Listen closely to your prospect/client. That is what meetings are for. Fact finding, uncovering issues, batting things around, give and take, face to face, eye to eye, in open discussion, your experts and theirs (invited SME’s) together testing your solution and seeking methods to utilize your functionality to their betterment. But importantly, showing them that you really care about their issues.


Always seek to show the prospect how your support (not just your system or its functions) can help to improve their situation and eliminate some points of pain. This can include personal and active interventions on the part of anyone (at any level) of your organization reaching out to help solve a problem at your prospect/client. Even one that is not resultant from anything you might have done. For example, making a good faith gesture to remedy a specific and ineffective process or calc which originated from the incumbent software provider as a stop gap measure (until “go live” with your product) – perhaps?

G = GRASP or Glorify:

Grasp, then Glorify the achievements of all concerned. Implementing HR Technology, dealing with change of workflow, policies, and identifying new methodologies and tying all together for employee adaption and engagement is no small matter. As the HR Technology provider, recognize and congratulate the efforts of your client’s team – and of course share that with your sales support and /or implementation team(s).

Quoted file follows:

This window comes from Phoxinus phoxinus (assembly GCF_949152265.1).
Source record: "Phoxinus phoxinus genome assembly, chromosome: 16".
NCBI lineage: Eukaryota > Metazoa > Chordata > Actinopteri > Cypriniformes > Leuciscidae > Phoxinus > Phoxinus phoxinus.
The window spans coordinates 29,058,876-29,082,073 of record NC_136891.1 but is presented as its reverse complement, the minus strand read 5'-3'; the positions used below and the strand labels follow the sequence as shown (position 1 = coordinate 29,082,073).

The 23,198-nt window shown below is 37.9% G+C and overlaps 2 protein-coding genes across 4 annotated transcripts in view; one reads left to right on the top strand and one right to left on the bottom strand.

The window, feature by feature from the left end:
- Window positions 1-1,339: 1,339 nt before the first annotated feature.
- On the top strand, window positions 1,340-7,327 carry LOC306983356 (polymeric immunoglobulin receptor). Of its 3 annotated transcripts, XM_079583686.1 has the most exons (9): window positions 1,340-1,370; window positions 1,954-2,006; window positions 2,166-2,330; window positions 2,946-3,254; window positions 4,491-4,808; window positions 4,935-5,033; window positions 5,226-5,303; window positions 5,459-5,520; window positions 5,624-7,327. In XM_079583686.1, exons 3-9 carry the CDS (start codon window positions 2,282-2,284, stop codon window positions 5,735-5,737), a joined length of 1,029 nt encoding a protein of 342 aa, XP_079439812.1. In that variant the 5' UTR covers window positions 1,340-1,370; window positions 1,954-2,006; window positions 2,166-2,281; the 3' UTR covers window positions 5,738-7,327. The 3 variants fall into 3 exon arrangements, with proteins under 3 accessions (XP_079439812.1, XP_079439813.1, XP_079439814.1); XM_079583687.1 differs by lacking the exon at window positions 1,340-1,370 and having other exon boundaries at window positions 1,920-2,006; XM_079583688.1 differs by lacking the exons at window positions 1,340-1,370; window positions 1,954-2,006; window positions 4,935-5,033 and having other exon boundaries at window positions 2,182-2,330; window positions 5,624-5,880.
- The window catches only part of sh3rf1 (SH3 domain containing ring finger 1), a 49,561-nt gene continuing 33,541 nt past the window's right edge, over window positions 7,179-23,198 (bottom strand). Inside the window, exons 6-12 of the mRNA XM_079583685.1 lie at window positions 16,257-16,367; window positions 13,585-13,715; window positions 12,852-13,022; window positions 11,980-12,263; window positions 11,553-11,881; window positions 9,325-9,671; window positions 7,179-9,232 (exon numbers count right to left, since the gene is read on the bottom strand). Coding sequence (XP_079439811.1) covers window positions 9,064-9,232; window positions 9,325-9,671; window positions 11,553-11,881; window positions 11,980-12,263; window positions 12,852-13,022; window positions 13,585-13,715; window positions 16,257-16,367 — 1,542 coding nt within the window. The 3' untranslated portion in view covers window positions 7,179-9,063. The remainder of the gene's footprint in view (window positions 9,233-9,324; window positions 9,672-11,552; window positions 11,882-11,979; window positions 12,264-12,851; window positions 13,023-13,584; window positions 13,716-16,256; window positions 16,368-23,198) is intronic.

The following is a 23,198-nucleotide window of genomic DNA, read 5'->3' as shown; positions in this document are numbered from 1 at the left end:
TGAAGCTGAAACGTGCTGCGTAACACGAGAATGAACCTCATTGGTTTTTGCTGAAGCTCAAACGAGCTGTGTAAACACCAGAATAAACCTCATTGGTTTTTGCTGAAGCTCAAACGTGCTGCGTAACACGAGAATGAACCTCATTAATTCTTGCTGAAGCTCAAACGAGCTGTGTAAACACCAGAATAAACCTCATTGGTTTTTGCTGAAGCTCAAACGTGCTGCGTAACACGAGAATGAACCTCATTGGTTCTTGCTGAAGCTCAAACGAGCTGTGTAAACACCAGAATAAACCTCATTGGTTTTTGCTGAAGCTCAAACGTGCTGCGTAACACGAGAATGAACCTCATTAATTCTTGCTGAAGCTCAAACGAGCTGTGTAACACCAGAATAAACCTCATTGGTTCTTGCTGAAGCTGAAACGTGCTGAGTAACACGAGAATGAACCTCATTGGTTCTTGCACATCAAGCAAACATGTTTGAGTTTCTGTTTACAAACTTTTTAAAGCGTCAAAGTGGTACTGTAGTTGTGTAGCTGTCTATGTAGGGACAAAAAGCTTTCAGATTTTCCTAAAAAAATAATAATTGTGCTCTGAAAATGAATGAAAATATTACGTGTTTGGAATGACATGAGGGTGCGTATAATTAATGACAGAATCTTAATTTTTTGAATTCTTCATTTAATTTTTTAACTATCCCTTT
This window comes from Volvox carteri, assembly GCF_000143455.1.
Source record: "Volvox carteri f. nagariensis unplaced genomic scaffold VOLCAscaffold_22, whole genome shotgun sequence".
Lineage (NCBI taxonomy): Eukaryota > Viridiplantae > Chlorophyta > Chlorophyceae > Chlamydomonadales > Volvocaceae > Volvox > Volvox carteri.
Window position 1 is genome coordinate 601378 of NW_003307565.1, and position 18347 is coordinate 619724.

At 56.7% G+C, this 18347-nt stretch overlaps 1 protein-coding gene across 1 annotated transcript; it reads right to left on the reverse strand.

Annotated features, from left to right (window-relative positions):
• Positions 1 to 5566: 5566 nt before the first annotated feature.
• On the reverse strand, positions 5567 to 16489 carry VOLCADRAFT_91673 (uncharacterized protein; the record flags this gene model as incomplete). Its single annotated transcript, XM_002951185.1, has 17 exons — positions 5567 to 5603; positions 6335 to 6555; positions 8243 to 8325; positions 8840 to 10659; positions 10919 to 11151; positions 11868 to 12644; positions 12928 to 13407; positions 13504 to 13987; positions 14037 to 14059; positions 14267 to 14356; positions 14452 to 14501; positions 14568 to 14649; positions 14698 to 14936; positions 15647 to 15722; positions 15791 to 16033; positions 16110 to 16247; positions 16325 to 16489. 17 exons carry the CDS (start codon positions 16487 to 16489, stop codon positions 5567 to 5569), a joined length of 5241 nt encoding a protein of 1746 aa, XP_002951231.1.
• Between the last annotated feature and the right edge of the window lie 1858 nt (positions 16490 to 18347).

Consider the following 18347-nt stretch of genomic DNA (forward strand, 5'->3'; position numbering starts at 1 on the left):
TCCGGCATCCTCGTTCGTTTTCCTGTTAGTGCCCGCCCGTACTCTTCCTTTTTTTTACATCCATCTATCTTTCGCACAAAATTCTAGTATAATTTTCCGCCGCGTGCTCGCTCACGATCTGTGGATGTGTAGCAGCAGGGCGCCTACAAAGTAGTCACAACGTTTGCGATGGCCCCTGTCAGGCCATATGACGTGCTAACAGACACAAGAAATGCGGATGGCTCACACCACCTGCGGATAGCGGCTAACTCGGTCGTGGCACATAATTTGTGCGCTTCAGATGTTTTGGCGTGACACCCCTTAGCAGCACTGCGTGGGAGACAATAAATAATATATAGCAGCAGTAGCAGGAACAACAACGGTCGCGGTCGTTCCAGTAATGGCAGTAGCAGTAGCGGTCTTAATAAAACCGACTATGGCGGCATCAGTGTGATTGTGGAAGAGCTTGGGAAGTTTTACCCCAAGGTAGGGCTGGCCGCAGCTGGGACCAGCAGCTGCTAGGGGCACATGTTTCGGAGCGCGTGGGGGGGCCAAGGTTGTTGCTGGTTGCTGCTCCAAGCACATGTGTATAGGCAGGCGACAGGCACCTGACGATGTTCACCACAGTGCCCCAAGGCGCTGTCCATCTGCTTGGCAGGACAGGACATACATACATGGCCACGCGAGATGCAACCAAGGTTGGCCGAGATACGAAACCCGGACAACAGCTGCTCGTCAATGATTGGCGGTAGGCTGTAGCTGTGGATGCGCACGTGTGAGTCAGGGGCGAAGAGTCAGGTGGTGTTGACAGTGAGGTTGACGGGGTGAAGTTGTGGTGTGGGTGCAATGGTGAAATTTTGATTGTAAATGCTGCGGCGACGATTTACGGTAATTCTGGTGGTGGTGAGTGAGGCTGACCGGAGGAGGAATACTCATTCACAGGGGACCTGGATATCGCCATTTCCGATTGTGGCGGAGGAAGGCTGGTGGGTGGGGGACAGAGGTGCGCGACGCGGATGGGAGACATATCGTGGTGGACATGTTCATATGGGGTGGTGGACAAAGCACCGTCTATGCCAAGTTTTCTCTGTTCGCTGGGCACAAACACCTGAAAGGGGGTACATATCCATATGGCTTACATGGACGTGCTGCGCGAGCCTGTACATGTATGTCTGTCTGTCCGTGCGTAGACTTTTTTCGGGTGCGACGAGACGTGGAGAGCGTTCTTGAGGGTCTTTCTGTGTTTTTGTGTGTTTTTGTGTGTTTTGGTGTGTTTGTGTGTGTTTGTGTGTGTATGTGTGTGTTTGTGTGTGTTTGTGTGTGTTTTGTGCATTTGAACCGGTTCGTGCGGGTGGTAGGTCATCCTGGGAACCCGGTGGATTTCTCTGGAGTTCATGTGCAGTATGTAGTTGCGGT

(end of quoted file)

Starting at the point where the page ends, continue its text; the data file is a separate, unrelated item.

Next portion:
Humanize yourself, your team and your company. Strive to connect with the people across the table from you. Add some human qualities – your attentiveness, your demeanor, your sense of humor. Share some personal interests with your prospect/client. Take a moment to chat about non-work related topics. (except politics and religion, of course). Don’t be afraid to be yourself. Use break times to learn about the people in the room. Get to know a little bit about their backgrounds. Share yours. Repeat their names – often. Simple things, little things, nice things – will carry the feelings of a true connection, maybe even a common spirit and a common goal such as providing corporate-wide efficiencies, metrics etc. This will make everyone gain welcomed and appreciated exposure. There is no downside to mindfully doing any of this. It will be reciprocated and your business relationship will be enhanced.


Lastly and fittingly – all the above 6 letter concepts must and will build a sense of, or a feeling of TRUST between you, the HR technology solution provider and your prospect and eventual client. This “on-boarding” and ongoing “engagement” process during all phases of the sales and contract negotiations and then the implementation and support timeframe cannot help but build a climate of mutual trust between your company and your prospect (turned client). A relationship that is viewed and voiced with “delight” and which can provide dividends for many years.

How DELIGHTFUL is that??!!


Marc Miller

June 15, 2016